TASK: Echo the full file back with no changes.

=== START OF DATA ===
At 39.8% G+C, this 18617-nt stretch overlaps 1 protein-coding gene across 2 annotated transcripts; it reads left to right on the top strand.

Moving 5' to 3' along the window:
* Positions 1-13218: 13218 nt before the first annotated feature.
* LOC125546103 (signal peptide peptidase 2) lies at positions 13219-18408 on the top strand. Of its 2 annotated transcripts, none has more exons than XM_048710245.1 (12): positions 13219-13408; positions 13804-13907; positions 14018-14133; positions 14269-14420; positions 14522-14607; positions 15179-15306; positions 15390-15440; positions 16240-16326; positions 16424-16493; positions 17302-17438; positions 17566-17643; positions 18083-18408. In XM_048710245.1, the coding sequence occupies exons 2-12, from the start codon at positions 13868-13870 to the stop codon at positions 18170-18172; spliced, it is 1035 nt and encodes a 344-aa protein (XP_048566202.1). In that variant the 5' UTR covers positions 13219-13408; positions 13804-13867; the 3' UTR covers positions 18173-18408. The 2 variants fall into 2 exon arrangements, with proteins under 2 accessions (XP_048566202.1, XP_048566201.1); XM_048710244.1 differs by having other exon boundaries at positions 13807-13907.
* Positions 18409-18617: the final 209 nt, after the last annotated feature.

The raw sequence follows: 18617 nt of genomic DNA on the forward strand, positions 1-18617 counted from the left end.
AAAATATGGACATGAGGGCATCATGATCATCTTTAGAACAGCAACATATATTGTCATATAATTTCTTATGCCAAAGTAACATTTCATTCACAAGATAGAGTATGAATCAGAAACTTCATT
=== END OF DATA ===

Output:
At 39.8% G+C, this 18617-nt stretch overlaps 1 protein-coding gene across 2 annotated transcripts; it reads left to right on the top strand.

Moving 5' to 3' along the window:
* Positions 1-13218: 13218 nt before the first annotated feature.
* LOC125546103 (signal peptide peptidase 2) lies at positions 13219-18408 on the top strand. Of its 2 annotated transcripts, none has more exons than XM_048710245.1 (12): positions 13219-13408; positions 13804-13907; positions 14018-14133; positions 14269-14420; positions 14522-14607; positions 15179-15306; positions 15390-15440; positions 16240-16326; positions 16424-16493; positions 17302-17438; positions 17566-17643; positions 18083-18408. In XM_048710245.1, the coding sequence occupies exons 2-12, from the start codon at positions 13868-13870 to the stop codon at positions 18170-18172; spliced, it is 1035 nt and encodes a 344-aa protein (XP_048566202.1). In that variant the 5' UTR covers positions 13219-13408; positions 13804-13867; the 3' UTR covers positions 18173-18408. The 2 variants fall into 2 exon arrangements, with proteins under 2 accessions (XP_048566202.1, XP_048566201.1); XM_048710244.1 differs by having other exon boundaries at positions 13807-13907.
* Positions 18409-18617: the final 209 nt, after the last annotated feature.

The raw sequence follows: 18617 nt of genomic DNA on the forward strand, positions 1-18617 counted from the left end.
AAAATATGGACATGAGGGCATCATGATCATCTTTAGAACAGCAACATATATTGTCATATAATTTCTTATGCCAAAGTAACATTTCATTCACAAGATAGAGTATGAATCAGAAACTTCATT